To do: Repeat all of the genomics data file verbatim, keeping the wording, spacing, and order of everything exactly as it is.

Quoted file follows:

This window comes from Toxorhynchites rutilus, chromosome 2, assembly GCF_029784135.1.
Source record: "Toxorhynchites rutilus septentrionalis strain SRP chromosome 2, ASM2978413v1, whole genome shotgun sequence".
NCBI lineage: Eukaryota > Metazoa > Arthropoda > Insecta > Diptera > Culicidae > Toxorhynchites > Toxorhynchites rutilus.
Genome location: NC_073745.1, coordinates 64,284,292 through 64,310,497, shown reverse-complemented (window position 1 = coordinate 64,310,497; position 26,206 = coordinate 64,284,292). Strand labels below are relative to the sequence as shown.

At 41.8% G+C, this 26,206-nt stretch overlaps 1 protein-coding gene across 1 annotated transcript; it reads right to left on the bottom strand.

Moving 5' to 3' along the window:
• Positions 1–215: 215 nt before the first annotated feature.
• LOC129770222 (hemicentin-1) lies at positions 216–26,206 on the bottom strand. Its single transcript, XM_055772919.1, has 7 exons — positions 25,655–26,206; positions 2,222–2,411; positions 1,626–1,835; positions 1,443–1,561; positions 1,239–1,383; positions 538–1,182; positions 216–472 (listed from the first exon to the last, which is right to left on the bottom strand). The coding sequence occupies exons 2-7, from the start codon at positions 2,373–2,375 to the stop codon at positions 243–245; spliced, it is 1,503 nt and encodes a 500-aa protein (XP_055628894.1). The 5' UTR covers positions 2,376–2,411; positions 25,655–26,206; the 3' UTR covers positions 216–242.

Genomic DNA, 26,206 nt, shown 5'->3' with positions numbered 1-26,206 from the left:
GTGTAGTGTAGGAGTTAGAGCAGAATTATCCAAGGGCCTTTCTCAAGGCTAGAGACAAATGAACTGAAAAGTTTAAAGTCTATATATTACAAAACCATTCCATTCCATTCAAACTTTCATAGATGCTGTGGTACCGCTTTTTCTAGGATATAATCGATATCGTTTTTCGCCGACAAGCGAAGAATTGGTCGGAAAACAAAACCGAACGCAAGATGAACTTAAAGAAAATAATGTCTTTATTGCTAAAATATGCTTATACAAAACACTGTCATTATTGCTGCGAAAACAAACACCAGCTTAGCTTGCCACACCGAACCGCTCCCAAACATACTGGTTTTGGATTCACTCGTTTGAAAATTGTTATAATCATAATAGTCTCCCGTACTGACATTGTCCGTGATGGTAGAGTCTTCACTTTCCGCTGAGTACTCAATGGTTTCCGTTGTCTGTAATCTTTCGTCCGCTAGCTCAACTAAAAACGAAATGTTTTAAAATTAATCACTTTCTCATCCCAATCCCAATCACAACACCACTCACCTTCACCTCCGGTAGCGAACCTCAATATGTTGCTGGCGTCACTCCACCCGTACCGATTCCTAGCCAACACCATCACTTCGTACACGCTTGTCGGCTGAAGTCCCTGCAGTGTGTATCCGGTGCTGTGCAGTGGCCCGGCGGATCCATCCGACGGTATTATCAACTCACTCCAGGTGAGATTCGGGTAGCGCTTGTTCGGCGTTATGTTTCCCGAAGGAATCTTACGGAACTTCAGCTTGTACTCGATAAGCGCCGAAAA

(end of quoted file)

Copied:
This window comes from Toxorhynchites rutilus, chromosome 2, assembly GCF_029784135.1.
Source record: "Toxorhynchites rutilus septentrionalis strain SRP chromosome 2, ASM2978413v1, whole genome shotgun sequence".
NCBI lineage: Eukaryota > Metazoa > Arthropoda > Insecta > Diptera > Culicidae > Toxorhynchites > Toxorhynchites rutilus.
Genome location: NC_073745.1, coordinates 64,284,292 through 64,310,497, shown reverse-complemented (window position 1 = coordinate 64,310,497; position 26,206 = coordinate 64,284,292). Strand labels below are relative to the sequence as shown.

At 41.8% G+C, this 26,206-nt stretch overlaps 1 protein-coding gene across 1 annotated transcript; it reads right to left on the bottom strand.

Moving 5' to 3' along the window:
• Positions 1–215: 215 nt before the first annotated feature.
• LOC129770222 (hemicentin-1) lies at positions 216–26,206 on the bottom strand. Its single transcript, XM_055772919.1, has 7 exons — positions 25,655–26,206; positions 2,222–2,411; positions 1,626–1,835; positions 1,443–1,561; positions 1,239–1,383; positions 538–1,182; positions 216–472 (listed from the first exon to the last, which is right to left on the bottom strand). The coding sequence occupies exons 2-7, from the start codon at positions 2,373–2,375 to the stop codon at positions 243–245; spliced, it is 1,503 nt and encodes a 500-aa protein (XP_055628894.1). The 5' UTR covers positions 2,376–2,411; positions 25,655–26,206; the 3' UTR covers positions 216–242.

Genomic DNA, 26,206 nt, shown 5'->3' with positions numbered 1-26,206 from the left:
GTGTAGTGTAGGAGTTAGAGCAGAATTATCCAAGGGCCTTTCTCAAGGCTAGAGACAAATGAACTGAAAAGTTTAAAGTCTATATATTACAAAACCATTCCATTCCATTCAAACTTTCATAGATGCTGTGGTACCGCTTTTTCTAGGATATAATCGATATCGTTTTTCGCCGACAAGCGAAGAATTGGTCGGAAAACAAAACCGAACGCAAGATGAACTTAAAGAAAATAATGTCTTTATTGCTAAAATATGCTTATACAAAACACTGTCATTATTGCTGCGAAAACAAACACCAGCTTAGCTTGCCACACCGAACCGCTCCCAAACATACTGGTTTTGGATTCACTCGTTTGAAAATTGTTATAATCATAATAGTCTCCCGTACTGACATTGTCCGTGATGGTAGAGTCTTCACTTTCCGCTGAGTACTCAATGGTTTCCGTTGTCTGTAATCTTTCGTCCGCTAGCTCAACTAAAAACGAAATGTTTTAAAATTAATCACTTTCTCATCCCAATCCCAATCACAACACCACTCACCTTCACCTCCGGTAGCGAACCTCAATATGTTGCTGGCGTCACTCCACCCGTACCGATTCCTAGCCAACACCATCACTTCGTACACGCTTGTCGGCTGAAGTCCCTGCAGTGTGTATCCGGTGCTGTGCAGTGGCCCGGCGGATCCATCCGACGGTATTATCAACTCACTCCAGGTGAGATTCGGGTAGCGCTTGTTCGGCGTTATGTTTCCCGAAGGAATCTTACGGAACTTCAGCTTGTACTCGATAAGCGCCGAAAA